Journaling for Stress Relief

By: Valerie Dansereau

Journaling is a great way to deal with chronic stress. It is one of the most powerful tools for self growth and can help you release negative emotions, clear confusion and sort out puzzling or traumatic events.

The best way to begin is to set a time to write and put down whatever thoughts and feelings pop into your head. Your journal can be used to reflect on the events currently affecting you that are particularly traumatic or overwhelming. It can also be used to process other things, such as dreams, childhood events, and long and short term goals.

Research has shown that writing not only about your feelings but also your thoughts about your feelings is more helpful than just venting your feelings. In other words, write from both an emotional and an intellectual angle,

Don’t worry about spelling or grammar. The purpose of what you’re doing is to relieve stress and release pent up emotions, not to cause yourself more stress by censoring your own writing. Keep what you’ve written private. If you think privacy is an issue, keep it under lock and key. If you’re journaling on a computer, password protect your file.

A journal can be written on lined or plain paper, in a special bound book or a plain spiral notebook, or you can use a computer. The important thing is to make a commitment to write for 10-20 minutes each day if you can. Schedule a time to write, whether it’s first thing in the morning or last thing before you go to bed, preferably a time when you’re free from interruptions. Experiment with writing at different times of day and in different locations.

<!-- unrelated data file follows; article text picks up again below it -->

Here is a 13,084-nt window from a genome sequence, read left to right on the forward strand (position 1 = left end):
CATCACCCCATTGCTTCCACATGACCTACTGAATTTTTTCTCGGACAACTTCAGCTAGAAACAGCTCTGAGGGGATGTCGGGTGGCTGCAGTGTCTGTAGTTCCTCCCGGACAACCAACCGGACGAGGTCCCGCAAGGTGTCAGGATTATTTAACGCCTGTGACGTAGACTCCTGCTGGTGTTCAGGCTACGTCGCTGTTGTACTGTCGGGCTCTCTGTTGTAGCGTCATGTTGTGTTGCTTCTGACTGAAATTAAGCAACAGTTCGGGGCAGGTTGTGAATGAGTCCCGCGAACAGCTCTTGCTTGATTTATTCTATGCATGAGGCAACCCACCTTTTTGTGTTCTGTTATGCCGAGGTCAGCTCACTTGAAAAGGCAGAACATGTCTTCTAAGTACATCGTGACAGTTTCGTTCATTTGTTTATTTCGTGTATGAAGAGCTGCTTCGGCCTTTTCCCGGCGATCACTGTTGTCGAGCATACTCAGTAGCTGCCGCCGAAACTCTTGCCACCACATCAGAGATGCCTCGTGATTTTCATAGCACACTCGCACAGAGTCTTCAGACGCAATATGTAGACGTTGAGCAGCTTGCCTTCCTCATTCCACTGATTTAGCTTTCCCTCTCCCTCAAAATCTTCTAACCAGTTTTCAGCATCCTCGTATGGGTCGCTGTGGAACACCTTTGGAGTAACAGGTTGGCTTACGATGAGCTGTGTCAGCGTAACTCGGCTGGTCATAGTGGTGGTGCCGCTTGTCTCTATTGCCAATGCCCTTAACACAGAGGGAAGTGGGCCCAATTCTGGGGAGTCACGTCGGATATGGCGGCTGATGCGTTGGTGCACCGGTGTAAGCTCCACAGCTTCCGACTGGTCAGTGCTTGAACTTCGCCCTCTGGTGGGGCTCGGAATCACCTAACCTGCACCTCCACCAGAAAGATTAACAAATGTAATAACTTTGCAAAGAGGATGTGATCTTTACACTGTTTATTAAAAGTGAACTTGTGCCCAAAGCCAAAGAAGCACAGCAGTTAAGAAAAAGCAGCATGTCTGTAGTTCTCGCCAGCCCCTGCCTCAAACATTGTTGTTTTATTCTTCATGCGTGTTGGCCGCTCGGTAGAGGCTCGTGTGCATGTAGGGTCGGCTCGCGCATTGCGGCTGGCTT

Don’t think of journaling as a chore. If you miss several days of writing, simply pick up and write again when you can. Chances are the more you practice journaling, the more you will look forward to it. Your journal can be thought of as a friend who is always willing to listen. In a journal you have the freedom to express deep emotions that you may not be able to share with anyone. No one will be affected by what you write.

If you review what you’ve written over time, you’ll be able to see your own growth. If you’re processing a traumatic event, you’ll be amazed to see how far you’ve come and how much you’ve healed.

Journaling is a lot less expensive than most other methods of stress relief. It’s a great tool for self-knowledge and emotional healing. Like other healthy habits, you will improve with practice, and the benefits you attain from journaling will build the more you work on this life-changing habit.


Top Searches on
Writing
 • 
 • 
 • 
 • 
 • 
 • 
 • 
 • 
 • 
 • 
 • 
 • 
 • 
 • 
 • 
 • 
 • 
 • 
 • 

» More on Writing
 



Share this article :
Click to see more related articles